Color, 1976, 141m. / Directed by Valerio Zurlini / Starring Jacques Perrin, Vittorio Gassman, Max Von Sydow, Giuliano Gemma, Philippe Noiret, Francisco Rabal, Fernando Rey, Jean-Louis Trintignant / NoShame / WS (1.78:1) (16:9)

Sporting one of the most astounding rosters of European acting talent ever assembled for a feature film, this methodical study of the psychological effects of military battle was the final film for director Valerio Zurlini, whose solid work was largely unseen outside of Europe (except for perhaps the stunning Alain Delon film, The Professor). Adept at handling both sumptuous visuals and emotional complexity, he was a natural fit for this challenging adaptation of the praised Dino Buzzati novel.

At the remote military citadel of Fort Bastiani, Lieutenant Drago (co-producer Perrin, a regular from Jacques Demy films) arrives for his first major assignment only to find the men already in various states of mental disintegration. A sorrowful captain (Von Sydow) claims to have seen the enemy tartars years before, only to have them flee when he sounded the alarm; no one has seen them since, but the endless anticipation and tedium continue to exact a heavy toll. From a hard-driving major (spaghetti western star Gemma) to the jaded head doctor (Trintignant), each man seems to age beyond his years, a process which soon begins to eat away at Drago himself.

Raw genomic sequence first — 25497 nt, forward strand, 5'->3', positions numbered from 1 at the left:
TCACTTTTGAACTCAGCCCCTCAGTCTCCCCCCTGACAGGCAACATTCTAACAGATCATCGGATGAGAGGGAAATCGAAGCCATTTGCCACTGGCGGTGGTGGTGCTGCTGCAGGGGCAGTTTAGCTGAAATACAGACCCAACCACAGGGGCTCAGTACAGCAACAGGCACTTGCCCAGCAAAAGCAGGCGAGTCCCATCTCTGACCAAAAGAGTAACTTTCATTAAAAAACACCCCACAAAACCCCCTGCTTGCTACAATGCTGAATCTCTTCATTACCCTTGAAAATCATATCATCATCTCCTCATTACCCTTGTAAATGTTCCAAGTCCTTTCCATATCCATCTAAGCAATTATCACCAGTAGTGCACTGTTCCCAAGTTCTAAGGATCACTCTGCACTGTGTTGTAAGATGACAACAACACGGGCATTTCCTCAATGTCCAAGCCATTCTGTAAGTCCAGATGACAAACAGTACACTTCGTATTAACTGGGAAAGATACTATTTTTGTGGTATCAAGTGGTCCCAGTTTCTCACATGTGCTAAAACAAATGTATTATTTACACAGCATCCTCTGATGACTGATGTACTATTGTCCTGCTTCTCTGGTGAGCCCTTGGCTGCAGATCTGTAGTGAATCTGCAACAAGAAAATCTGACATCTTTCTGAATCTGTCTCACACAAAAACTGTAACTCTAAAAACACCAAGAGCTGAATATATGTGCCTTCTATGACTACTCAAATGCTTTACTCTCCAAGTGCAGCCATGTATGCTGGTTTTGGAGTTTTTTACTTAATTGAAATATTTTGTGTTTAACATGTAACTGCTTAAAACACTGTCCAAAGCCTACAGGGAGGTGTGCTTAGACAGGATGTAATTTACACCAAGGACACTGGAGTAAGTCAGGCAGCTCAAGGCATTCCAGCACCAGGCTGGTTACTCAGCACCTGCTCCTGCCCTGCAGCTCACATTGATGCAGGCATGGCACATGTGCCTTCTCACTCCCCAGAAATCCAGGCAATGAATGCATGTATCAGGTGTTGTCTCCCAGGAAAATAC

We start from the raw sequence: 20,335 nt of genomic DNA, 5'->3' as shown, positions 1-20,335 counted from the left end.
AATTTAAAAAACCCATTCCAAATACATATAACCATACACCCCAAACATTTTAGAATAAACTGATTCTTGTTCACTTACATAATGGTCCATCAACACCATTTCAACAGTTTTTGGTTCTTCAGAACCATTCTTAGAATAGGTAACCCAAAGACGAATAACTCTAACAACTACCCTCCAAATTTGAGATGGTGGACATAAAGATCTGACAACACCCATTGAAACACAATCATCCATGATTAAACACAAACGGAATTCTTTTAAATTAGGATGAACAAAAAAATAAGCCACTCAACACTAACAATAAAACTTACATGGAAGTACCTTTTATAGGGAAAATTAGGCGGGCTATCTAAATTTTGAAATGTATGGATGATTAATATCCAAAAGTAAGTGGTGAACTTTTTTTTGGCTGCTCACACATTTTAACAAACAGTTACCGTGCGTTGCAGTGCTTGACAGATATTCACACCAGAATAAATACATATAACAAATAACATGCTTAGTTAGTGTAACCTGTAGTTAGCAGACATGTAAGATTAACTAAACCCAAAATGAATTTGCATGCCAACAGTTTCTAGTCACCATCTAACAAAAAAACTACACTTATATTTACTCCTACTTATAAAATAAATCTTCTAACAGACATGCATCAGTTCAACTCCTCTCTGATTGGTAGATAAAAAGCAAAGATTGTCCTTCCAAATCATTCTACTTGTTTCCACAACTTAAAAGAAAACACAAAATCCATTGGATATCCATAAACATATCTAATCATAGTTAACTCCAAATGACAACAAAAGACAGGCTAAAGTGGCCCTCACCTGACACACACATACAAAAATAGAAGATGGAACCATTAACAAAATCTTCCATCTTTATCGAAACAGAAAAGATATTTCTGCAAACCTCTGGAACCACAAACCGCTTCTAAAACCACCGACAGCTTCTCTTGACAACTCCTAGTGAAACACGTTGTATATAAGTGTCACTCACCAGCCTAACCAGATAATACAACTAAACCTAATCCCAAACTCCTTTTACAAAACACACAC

Though technically a war film, Desert of the Tartars owes more to the existential angst of Antonioni or Tarkovsky than any combat epic; here the emphasis is on the emotional violence of waiting without end, a concept later tackled with less maturity in the very similar Jarhead. From the top-notch cast to the lyrical Ennio Morricone score and wonderful cinematography by Luciano Tovoli (Suspiria, The Passenger), the film is a challenging but extremely worthwhile experience whose impact only really lands at the end. Anyone who can appreciate a studied, haunting portrayal of mankind's self-destructive tendencies will find it a trip well worth taking.

In keeping with their excellent track record, NoShame brings to film to DVD in high style with an excellent transfer. Colors are deliberately subdued for the most part (and why on earth wasn't this shot in scope?), while the mono Italian soundtrack with English subtitles gets the job done. (Most of the actors seem to be speaking in synch as well.) The biggest extra is a new 35-minute Tovoli interview, "Ghosts of the Desert" (35 minutes), in which he discusses the making of this film as well as his entire career, ranging from his first big job to his role in encouraging young people interested in the art of cinematography. Then Gemma turns up twice, first in the vintage 5-minute interview short, "The Most Important Role of My Life," and a new 6-minute recollection, "Memories from the Fortress," in which he shares numerous anecdotes about the director and his various co-stars. Music fans will especially get a kick out of the bonus second disc, a CD of Morricone's score to savor in all its stereo beauty.

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